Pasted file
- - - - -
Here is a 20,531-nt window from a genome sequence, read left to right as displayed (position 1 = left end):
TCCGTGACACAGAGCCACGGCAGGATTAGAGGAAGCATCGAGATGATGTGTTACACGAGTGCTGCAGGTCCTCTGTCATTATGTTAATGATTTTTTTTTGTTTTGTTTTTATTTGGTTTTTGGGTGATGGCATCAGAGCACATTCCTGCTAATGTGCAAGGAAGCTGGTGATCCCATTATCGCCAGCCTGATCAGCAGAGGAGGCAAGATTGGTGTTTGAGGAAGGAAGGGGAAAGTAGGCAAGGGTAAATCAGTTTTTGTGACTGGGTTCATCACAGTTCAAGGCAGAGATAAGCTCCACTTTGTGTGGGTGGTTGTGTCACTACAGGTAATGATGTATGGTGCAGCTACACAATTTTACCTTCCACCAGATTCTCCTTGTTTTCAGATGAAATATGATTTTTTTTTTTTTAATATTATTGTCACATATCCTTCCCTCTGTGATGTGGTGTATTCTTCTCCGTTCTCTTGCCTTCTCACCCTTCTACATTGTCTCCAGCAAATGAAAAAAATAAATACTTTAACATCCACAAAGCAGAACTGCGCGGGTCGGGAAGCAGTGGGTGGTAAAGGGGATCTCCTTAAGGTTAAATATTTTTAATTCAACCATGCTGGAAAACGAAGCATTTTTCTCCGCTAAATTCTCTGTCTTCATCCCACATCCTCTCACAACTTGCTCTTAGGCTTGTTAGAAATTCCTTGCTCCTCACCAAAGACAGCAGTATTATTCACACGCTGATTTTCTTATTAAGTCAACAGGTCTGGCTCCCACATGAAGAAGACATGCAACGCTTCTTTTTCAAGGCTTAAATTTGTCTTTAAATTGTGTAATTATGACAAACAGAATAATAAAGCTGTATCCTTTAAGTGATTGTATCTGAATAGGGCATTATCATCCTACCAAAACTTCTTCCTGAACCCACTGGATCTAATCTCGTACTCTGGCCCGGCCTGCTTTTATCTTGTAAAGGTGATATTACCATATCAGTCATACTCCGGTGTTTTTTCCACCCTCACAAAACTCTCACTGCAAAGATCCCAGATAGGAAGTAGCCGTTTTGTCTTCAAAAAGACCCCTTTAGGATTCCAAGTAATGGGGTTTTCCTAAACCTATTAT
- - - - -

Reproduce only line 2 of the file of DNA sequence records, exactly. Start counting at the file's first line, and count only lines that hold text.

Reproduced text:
TCCGTGACACAGAGCCACGGCAGGATTAGAGGAAGCATCGAGATGATGTGTTACACGAGTGCTGCAGGTCCTCTGTCATTATGTTAATGATTTTTTTTTGTTTTGTTTTTATTTGGTTTTTGGGTGATGGCATCAGAGCACATTCCTGCTAATGTGCAAGGAAGCTGGTGATCCCATTATCGCCAGCCTGATCAGCAGAGGAGGCAAGATTGGTGTTTGAGGAAGGAAGGGGAAAGTAGGCAAGGGTAAATCAGTTTTTGTGACTGGGTTCATCACAGTTCAAGGCAGAGATAAGCTCCACTTTGTGTGGGTGGTTGTGTCACTACAGGTAATGATGTATGGTGCAGCTACACAATTTTACCTTCCACCAGATTCTCCTTGTTTTCAGATGAAATATGATTTTTTTTTTTTTAATATTATTGTCACATATCCTTCCCTCTGTGATGTGGTGTATTCTTCTCCGTTCTCTTGCCTTCTCACCCTTCTACATTGTCTCCAGCAAATGAAAAAAATAAATACTTTAACATCCACAAAGCAGAACTGCGCGGGTCGGGAAGCAGTGGGTGGTAAAGGGGATCTCCTTAAGGTTAAATATTTTTAATTCAACCATGCTGGAAAACGAAGCATTTTTCTCCGCTAAATTCTCTGTCTTCATCCCACATCCTCTCACAACTTGCTCTTAGGCTTGTTAGAAATTCCTTGCTCCTCACCAAAGACAGCAGTATTATTCACACGCTGATTTTCTTATTAAGTCAACAGGTCTGGCTCCCACATGAAGAAGACATGCAACGCTTCTTTTTCAAGGCTTAAATTTGTCTTTAAATTGTGTAATTATGACAAACAGAATAATAAAGCTGTATCCTTTAAGTGATTGTATCTGAATAGGGCATTATCATCCTACCAAAACTTCTTCCTGAACCCACTGGATCTAATCTCGTACTCTGGCCCGGCCTGCTTTTATCTTGTAAAGGTGATATTACCATATCAGTCATACTCCGGTGTTTTTTCCACCCTCACAAAACTCTCACTGCAAAGATCCCAGATAGGAAGTAGCCGTTTTGTCTTCAAAAAGACCCCTTTAGGATTCCAAGTAATGGGGTTTTCCTAAACCTATTAT